Scotches are one of the most popular types of whisky. They are often distilled two or sometimes three times. International laws require that “Scotch” be distilled in Scotland and aged for at least three years and one day in oak casks. Because many whiskies are blended, the age of the youngest whisky used in the blend must be indicated as the age on the bottle. When there is no age, it’s likely the whisky is very close to the three year minimum. Whisky does not age in the bottle, so the time in the cask is critical to its maturity.
Although “single malt” whiskies are available in all categories, they are more common with Scotch and Irish whiskies. Single Malt simply means that all of the whisky is from a single distillery. They often contain whisky from multiple casks, and only “single cask” whiskies are from the same cask. Single Cask is not necessarily higher quality than Single Malt, it just indicates that the whisky has not been blended with whisky from other casks, which is commonly done to achieve the consistent flavor that you expect from a brand.
Popular examples: Chivas Regal, J&B, Glenlivet, Glenfiddich, Johnnie Walker.
These whiskeys are typically distilled three times. They must be produced in Ireland and aged in wooden casks for at least three years, although it’s common to age them three to four times longer. There are exceptions, but unpeated malt is one of the distinctive characteristics of Irish whiskey. It is mixed with unmalted barley to create “pure pot still” whiskey, which has a bit of a spicy taste that is unique to Irish whiskeys.
Popular examples: Bushmills, Jameson, Knappogue, Tullamore.
Named after Bourbon County, Kentucky, this type of American whiskey is primarily made from corn (maize). In fact, it has to be made in the United States and contain at least 51% corn. Typically, it’s about 70% corn, the rest is wheat and/or rye and malted barley. The high content of corn is the main characteristic of it’s unique flavor. It cannot be more than 160 proof, contain any coloring or flavoring and must be aged in new, charred oak barrels. If it’s aged less than four years, the age must be labeled on the bottle.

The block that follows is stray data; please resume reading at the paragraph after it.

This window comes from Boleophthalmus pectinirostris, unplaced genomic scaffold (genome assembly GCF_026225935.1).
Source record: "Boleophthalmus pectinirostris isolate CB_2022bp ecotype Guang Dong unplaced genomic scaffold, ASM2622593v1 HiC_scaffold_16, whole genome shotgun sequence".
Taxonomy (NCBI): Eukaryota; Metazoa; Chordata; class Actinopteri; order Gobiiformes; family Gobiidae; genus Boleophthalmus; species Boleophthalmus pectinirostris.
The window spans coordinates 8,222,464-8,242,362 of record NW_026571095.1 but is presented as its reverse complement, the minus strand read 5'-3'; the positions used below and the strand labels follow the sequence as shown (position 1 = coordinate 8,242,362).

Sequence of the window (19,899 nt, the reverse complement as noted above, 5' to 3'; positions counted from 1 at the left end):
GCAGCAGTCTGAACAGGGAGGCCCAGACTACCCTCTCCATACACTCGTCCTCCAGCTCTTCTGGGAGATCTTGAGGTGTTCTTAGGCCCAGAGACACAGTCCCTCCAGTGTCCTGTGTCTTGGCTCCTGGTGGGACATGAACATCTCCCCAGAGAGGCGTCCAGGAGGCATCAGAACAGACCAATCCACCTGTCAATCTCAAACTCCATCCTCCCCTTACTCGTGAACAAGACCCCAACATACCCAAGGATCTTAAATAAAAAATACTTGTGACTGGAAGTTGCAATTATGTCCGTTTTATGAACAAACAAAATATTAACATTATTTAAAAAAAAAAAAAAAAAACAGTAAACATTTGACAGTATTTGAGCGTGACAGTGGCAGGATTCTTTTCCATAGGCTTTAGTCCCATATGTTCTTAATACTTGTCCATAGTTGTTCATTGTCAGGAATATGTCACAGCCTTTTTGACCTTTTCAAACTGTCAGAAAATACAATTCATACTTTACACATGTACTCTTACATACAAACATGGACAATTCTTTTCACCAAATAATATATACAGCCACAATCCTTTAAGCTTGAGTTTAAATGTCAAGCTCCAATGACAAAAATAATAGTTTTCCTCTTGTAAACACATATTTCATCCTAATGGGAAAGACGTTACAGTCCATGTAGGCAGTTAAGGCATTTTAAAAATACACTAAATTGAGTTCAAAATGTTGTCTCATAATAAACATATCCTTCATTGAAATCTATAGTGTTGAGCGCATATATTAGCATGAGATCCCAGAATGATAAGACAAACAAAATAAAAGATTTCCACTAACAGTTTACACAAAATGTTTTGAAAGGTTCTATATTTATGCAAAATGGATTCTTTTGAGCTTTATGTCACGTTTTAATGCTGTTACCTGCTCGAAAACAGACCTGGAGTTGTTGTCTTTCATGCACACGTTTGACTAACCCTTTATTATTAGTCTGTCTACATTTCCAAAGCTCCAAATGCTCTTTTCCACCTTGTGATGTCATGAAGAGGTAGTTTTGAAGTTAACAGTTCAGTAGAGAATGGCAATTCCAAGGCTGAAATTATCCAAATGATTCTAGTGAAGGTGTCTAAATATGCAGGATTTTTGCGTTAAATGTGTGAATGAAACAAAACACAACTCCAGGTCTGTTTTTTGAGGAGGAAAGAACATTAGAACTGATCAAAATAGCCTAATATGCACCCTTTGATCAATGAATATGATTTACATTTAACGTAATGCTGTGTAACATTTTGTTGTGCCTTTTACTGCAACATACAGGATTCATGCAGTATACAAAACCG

Popular examples: Jim Beam, Wild Turkey, Maker’s Mark, Evan Williams.
Tennesseee Whisky is almost identical to Bourbon, with the exception that it is filtered through sugar maple charcoal, which is thought to remove some unpleasant flavors and produce a clearer whisky. It was officially recognized as a distinct style of whisky in 1941, before which it was considered bourbon. Until 2009, only three counties in Tennessee were allowed to produce drinkable spirits. The law has been expanded to include another 41 counties, which should lead to more varieties of Tennessee Whiskey.
Popular examples: Jack Daniel’s, George Dickel and Pritchard’s are the only three brands.
Rye is sometimes, often incorrectly, referred to as Canadian Whisky. Although rye is a popular ingredient in Canadian Whisky, the Canadian government does not require any specific proportion of rye in Canadian Whisky. Interestingly enough, Rye whisky from the United States must contain at least 51% malted rye. Canadian blends often contain less rye than American “Rye” whiskeys but more rye than most other types of whisky. The additional rye makes these wiskies among the smoothest of all whiskies.
Popular Canadian Rye examples: Crown Royal, Canadian Club, Seagram’s, Wiser’s.
Popular American Rye examples: Jim Beam Rye, Wild Turkey Rye, Van Winkle Family, Michters.
All whiskies are popular straight up or on the rocks. It is also common to drink them with water, cola, ginger ale or other sodas and juices. Some popular whisky cocktails include: Whisky Sour, Rusty Nail (Scotch), Manhattan (Bourbon) and Old Fashioned (Bourbon).